Developing the sites
Since the tradition of the Holy Family’s Egypt journey is hardly known outside Egypt, the Egyptian government spearheaded the opening of the sites on the Holy Family’s trail to international tourism, working closely with the Coptic Church to achieve that end. Even though the idea was introduced in 2000 to mark the second millennium on the Biblical story—it was then promoted by Culture Minister Farouk Hosny, Tourism Minister Mamdouh al-Beltagui, and the NGO National Egyptian Heritage Revival Association (NEHRA)—the project was interrupted owing to the political turmoil of the so-called Arab Spring in 2011. Once Egyptians were able in 2013 to overthrow the Islamist regime that came to power on the wings of the Arab Spring, and to establish a secular State, matters settled down and in time the Holy Family project again took off.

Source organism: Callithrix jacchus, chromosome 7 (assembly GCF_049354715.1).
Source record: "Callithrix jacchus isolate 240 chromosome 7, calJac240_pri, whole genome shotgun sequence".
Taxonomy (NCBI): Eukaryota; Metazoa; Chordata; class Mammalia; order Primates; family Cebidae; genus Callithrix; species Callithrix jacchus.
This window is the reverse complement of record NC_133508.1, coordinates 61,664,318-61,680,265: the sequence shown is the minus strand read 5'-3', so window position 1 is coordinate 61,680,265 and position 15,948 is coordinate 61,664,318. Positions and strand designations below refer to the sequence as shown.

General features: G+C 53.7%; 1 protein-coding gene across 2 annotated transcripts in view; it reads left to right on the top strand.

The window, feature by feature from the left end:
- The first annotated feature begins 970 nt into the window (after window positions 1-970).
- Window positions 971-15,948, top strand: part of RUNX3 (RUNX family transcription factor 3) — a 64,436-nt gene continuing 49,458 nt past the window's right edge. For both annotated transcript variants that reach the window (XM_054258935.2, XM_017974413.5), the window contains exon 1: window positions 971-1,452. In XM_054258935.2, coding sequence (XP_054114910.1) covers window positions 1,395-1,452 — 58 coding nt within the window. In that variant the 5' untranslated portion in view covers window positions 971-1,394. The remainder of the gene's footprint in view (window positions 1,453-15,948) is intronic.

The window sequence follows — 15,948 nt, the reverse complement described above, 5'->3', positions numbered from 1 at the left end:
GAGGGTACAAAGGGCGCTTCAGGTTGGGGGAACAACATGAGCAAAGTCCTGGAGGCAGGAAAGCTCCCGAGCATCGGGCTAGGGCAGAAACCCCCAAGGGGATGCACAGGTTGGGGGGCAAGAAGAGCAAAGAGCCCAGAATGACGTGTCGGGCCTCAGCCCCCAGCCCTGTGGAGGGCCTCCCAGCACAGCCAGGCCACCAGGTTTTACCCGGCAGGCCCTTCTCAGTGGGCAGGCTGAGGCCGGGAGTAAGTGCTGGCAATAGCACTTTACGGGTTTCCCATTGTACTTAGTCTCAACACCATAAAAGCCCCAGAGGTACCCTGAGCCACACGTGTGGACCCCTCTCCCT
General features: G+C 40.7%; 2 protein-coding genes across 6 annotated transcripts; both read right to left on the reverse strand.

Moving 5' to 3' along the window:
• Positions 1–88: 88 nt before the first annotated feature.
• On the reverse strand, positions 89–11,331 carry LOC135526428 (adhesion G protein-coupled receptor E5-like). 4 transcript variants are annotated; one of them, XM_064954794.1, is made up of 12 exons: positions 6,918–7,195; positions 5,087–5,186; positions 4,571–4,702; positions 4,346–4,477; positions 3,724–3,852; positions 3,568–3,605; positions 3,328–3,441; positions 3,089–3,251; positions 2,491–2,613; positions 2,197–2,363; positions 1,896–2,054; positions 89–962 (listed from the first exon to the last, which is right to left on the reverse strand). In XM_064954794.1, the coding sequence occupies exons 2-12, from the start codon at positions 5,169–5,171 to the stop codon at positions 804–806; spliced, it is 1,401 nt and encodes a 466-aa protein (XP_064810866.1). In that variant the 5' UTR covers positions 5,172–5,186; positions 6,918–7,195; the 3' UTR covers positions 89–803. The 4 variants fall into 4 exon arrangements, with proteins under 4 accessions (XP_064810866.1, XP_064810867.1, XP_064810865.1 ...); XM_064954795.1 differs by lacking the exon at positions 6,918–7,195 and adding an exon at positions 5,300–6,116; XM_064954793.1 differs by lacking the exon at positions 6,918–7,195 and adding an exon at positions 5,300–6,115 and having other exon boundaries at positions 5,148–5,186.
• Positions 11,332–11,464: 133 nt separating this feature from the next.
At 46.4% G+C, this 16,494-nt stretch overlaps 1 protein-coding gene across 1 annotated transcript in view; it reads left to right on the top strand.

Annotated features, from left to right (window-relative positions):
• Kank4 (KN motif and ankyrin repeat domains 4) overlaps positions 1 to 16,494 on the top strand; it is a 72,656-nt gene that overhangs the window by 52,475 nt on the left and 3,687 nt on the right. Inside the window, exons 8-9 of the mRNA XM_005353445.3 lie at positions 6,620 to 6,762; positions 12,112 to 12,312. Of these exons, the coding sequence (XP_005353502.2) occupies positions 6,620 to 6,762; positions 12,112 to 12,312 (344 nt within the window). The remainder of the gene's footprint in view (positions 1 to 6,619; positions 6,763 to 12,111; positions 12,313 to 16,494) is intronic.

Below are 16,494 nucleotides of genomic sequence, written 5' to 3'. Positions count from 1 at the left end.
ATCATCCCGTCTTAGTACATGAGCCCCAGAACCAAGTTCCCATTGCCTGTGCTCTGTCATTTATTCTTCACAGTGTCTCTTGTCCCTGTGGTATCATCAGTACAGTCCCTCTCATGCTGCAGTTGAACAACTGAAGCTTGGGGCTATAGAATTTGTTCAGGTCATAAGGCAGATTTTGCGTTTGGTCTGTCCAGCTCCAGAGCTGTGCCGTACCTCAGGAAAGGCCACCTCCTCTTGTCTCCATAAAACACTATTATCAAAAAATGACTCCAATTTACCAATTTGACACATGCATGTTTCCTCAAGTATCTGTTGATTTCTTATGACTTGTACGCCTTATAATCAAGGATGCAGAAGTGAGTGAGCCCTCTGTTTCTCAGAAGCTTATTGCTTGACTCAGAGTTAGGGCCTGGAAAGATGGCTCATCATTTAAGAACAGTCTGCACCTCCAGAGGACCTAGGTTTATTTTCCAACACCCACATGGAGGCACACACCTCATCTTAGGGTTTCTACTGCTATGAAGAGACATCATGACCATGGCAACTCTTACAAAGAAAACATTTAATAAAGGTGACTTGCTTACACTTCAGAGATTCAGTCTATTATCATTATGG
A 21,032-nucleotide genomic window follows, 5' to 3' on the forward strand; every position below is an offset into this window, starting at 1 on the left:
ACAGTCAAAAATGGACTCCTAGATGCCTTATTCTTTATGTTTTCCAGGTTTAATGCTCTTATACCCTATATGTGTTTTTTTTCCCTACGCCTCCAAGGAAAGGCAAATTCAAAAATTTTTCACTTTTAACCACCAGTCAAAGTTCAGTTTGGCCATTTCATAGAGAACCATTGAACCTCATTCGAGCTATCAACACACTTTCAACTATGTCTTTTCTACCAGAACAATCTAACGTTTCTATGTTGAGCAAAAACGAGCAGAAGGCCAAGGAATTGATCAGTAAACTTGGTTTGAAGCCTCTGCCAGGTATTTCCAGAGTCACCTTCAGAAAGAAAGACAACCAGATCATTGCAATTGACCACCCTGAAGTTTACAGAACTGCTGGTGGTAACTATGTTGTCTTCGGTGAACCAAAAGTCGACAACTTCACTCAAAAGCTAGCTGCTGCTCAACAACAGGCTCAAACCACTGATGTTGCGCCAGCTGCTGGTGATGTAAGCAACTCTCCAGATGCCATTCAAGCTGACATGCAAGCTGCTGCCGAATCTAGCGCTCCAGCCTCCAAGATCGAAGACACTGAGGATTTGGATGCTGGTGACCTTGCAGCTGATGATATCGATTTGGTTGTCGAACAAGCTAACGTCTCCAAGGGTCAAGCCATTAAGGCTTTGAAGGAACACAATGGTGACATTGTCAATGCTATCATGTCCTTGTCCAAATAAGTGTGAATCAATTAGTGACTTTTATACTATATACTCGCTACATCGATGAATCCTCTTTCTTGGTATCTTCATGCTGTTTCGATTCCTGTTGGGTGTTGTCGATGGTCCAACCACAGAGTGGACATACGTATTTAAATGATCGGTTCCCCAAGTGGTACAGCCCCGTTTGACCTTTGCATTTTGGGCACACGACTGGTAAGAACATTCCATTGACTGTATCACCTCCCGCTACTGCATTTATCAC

According to Khaled al-Anani, Egypt’s current Minister of Tourism and Antiquities, this effort necessitated cooperation and coordination among several government authorities: the ministries of Tourism and Antiquities, and of Local Development; also local government in the various governorates that include Holy Family trail sites.
The task was no simple one. Roads to destinations had to be built or paved, tourist bus parking areas provided, infrastructure had to be developed or installed, security provisions made, guide signposts and guest facilities were required, cleaning and restoration efforts were necessary and, perhaps most important, local communities had to be made aware of the expected tourist influx so they could deal with it graciously and also benefit from it.
Two more sites